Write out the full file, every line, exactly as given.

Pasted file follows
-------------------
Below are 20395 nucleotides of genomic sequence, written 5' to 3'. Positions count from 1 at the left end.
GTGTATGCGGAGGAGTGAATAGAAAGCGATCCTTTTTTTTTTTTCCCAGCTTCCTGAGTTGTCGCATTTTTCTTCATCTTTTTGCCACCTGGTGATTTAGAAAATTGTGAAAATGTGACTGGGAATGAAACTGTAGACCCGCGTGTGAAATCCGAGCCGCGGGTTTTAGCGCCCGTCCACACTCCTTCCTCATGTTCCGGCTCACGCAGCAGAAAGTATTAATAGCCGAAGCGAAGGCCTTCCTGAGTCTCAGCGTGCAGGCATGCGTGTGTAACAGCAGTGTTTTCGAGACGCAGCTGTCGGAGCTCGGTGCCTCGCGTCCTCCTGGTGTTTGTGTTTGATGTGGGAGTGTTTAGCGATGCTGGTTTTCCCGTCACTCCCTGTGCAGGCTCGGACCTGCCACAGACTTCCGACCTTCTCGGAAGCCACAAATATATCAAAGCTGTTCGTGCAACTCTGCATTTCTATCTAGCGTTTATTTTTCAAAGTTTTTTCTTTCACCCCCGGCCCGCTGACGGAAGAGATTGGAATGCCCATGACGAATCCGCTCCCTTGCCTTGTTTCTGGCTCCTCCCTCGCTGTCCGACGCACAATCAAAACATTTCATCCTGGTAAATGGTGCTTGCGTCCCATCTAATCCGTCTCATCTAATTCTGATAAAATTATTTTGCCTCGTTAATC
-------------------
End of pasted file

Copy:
Below are 20395 nucleotides of genomic sequence, written 5' to 3'. Positions count from 1 at the left end.
GTGTATGCGGAGGAGTGAATAGAAAGCGATCCTTTTTTTTTTTTCCCAGCTTCCTGAGTTGTCGCATTTTTCTTCATCTTTTTGCCACCTGGTGATTTAGAAAATTGTGAAAATGTGACTGGGAATGAAACTGTAGACCCGCGTGTGAAATCCGAGCCGCGGGTTTTAGCGCCCGTCCACACTCCTTCCTCATGTTCCGGCTCACGCAGCAGAAAGTATTAATAGCCGAAGCGAAGGCCTTCCTGAGTCTCAGCGTGCAGGCATGCGTGTGTAACAGCAGTGTTTTCGAGACGCAGCTGTCGGAGCTCGGTGCCTCGCGTCCTCCTGGTGTTTGTGTTTGATGTGGGAGTGTTTAGCGATGCTGGTTTTCCCGTCACTCCCTGTGCAGGCTCGGACCTGCCACAGACTTCCGACCTTCTCGGAAGCCACAAATATATCAAAGCTGTTCGTGCAACTCTGCATTTCTATCTAGCGTTTATTTTTCAAAGTTTTTTCTTTCACCCCCGGCCCGCTGACGGAAGAGATTGGAATGCCCATGACGAATCCGCTCCCTTGCCTTGTTTCTGGCTCCTCCCTCGCTGTCCGACGCACAATCAAAACATTTCATCCTGGTAAATGGTGCTTGCGTCCCATCTAATCCGTCTCATCTAATTCTGATAAAATTATTTTGCCTCGTTAATC